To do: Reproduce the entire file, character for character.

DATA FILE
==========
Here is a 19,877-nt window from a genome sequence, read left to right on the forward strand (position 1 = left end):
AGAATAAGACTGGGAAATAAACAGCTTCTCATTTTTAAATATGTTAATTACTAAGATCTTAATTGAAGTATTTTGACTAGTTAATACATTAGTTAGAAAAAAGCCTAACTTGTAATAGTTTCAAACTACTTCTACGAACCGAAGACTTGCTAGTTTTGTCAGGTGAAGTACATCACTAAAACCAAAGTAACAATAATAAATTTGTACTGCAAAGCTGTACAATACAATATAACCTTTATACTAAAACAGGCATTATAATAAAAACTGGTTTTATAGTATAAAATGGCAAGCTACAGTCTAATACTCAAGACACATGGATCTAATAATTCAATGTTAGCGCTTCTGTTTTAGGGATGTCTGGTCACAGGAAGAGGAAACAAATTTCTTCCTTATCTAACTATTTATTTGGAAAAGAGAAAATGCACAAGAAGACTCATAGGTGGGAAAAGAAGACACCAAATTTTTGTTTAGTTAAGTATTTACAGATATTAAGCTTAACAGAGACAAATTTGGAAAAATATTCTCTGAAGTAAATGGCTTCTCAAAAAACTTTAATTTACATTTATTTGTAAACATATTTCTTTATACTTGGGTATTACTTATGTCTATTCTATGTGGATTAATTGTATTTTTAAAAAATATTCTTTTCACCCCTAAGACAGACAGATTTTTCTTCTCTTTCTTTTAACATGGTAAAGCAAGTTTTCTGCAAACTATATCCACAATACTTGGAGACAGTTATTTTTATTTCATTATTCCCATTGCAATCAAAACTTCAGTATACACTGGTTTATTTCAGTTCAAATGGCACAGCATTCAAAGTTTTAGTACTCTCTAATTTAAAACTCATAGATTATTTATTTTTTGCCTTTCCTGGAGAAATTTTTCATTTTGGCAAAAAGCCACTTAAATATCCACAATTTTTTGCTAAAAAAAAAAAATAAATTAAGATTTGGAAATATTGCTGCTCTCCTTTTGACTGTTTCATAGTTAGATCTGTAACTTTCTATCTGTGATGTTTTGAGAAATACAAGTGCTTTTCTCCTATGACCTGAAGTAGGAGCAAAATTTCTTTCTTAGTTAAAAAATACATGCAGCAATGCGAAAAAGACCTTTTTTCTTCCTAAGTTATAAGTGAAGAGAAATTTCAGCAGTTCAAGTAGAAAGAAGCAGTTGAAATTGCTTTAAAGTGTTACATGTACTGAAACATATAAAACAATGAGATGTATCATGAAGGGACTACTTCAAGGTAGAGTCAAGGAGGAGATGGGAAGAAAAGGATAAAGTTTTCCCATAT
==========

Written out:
Here is a 19,877-nt window from a genome sequence, read left to right on the forward strand (position 1 = left end):
AGAATAAGACTGGGAAATAAACAGCTTCTCATTTTTAAATATGTTAATTACTAAGATCTTAATTGAAGTATTTTGACTAGTTAATACATTAGTTAGAAAAAAGCCTAACTTGTAATAGTTTCAAACTACTTCTACGAACCGAAGACTTGCTAGTTTTGTCAGGTGAAGTACATCACTAAAACCAAAGTAACAATAATAAATTTGTACTGCAAAGCTGTACAATACAATATAACCTTTATACTAAAACAGGCATTATAATAAAAACTGGTTTTATAGTATAAAATGGCAAGCTACAGTCTAATACTCAAGACACATGGATCTAATAATTCAATGTTAGCGCTTCTGTTTTAGGGATGTCTGGTCACAGGAAGAGGAAACAAATTTCTTCCTTATCTAACTATTTATTTGGAAAAGAGAAAATGCACAAGAAGACTCATAGGTGGGAAAAGAAGACACCAAATTTTTGTTTAGTTAAGTATTTACAGATATTAAGCTTAACAGAGACAAATTTGGAAAAATATTCTCTGAAGTAAATGGCTTCTCAAAAAACTTTAATTTACATTTATTTGTAAACATATTTCTTTATACTTGGGTATTACTTATGTCTATTCTATGTGGATTAATTGTATTTTTAAAAAATATTCTTTTCACCCCTAAGACAGACAGATTTTTCTTCTCTTTCTTTTAACATGGTAAAGCAAGTTTTCTGCAAACTATATCCACAATACTTGGAGACAGTTATTTTTATTTCATTATTCCCATTGCAATCAAAACTTCAGTATACACTGGTTTATTTCAGTTCAAATGGCACAGCATTCAAAGTTTTAGTACTCTCTAATTTAAAACTCATAGATTATTTATTTTTTGCCTTTCCTGGAGAAATTTTTCATTTTGGCAAAAAGCCACTTAAATATCCACAATTTTTTGCTAAAAAAAAAAAATAAATTAAGATTTGGAAATATTGCTGCTCTCCTTTTGACTGTTTCATAGTTAGATCTGTAACTTTCTATCTGTGATGTTTTGAGAAATACAAGTGCTTTTCTCCTATGACCTGAAGTAGGAGCAAAATTTCTTTCTTAGTTAAAAAATACATGCAGCAATGCGAAAAAGACCTTTTTTCTTCCTAAGTTATAAGTGAAGAGAAATTTCAGCAGTTCAAGTAGAAAGAAGCAGTTGAAATTGCTTTAAAGTGTTACATGTACTGAAACATATAAAACAATGAGATGTATCATGAAGGGACTACTTCAAGGTAGAGTCAAGGAGGAGATGGGAAGAAAAGGATAAAGTTTTCCCATAT